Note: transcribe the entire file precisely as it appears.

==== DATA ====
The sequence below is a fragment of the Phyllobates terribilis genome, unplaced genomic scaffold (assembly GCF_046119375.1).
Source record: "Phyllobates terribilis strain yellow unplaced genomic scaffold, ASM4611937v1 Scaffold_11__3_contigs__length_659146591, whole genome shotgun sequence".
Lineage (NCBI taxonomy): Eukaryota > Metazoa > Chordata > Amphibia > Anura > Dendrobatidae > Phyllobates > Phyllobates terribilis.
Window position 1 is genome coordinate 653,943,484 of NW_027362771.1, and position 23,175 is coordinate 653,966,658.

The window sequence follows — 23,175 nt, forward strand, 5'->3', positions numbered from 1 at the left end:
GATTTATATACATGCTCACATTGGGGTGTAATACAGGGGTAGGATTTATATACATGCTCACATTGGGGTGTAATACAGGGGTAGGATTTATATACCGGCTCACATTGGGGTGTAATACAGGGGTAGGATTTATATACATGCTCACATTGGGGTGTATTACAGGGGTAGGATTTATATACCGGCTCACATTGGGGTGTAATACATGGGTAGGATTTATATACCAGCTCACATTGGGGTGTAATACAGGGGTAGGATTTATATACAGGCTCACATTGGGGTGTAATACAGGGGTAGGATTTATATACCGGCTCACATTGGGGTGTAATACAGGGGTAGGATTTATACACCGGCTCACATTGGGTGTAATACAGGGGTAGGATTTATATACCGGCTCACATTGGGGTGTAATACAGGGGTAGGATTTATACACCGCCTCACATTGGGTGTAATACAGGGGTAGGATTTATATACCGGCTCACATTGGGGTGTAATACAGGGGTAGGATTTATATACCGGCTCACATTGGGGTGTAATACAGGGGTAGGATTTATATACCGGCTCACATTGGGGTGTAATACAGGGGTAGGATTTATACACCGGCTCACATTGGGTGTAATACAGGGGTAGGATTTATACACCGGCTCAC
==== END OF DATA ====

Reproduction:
The sequence below is a fragment of the Phyllobates terribilis genome, unplaced genomic scaffold (assembly GCF_046119375.1).
Source record: "Phyllobates terribilis strain yellow unplaced genomic scaffold, ASM4611937v1 Scaffold_11__3_contigs__length_659146591, whole genome shotgun sequence".
Lineage (NCBI taxonomy): Eukaryota > Metazoa > Chordata > Amphibia > Anura > Dendrobatidae > Phyllobates > Phyllobates terribilis.
Window position 1 is genome coordinate 653,943,484 of NW_027362771.1, and position 23,175 is coordinate 653,966,658.

The window sequence follows — 23,175 nt, forward strand, 5'->3', positions numbered from 1 at the left end:
GATTTATATACATGCTCACATTGGGGTGTAATACAGGGGTAGGATTTATATACATGCTCACATTGGGGTGTAATACAGGGGTAGGATTTATATACCGGCTCACATTGGGGTGTAATACAGGGGTAGGATTTATATACATGCTCACATTGGGGTGTATTACAGGGGTAGGATTTATATACCGGCTCACATTGGGGTGTAATACATGGGTAGGATTTATATACCAGCTCACATTGGGGTGTAATACAGGGGTAGGATTTATATACAGGCTCACATTGGGGTGTAATACAGGGGTAGGATTTATATACCGGCTCACATTGGGGTGTAATACAGGGGTAGGATTTATACACCGGCTCACATTGGGTGTAATACAGGGGTAGGATTTATATACCGGCTCACATTGGGGTGTAATACAGGGGTAGGATTTATACACCGCCTCACATTGGGTGTAATACAGGGGTAGGATTTATATACCGGCTCACATTGGGGTGTAATACAGGGGTAGGATTTATATACCGGCTCACATTGGGGTGTAATACAGGGGTAGGATTTATATACCGGCTCACATTGGGGTGTAATACAGGGGTAGGATTTATACACCGGCTCACATTGGGTGTAATACAGGGGTAGGATTTATACACCGGCTCAC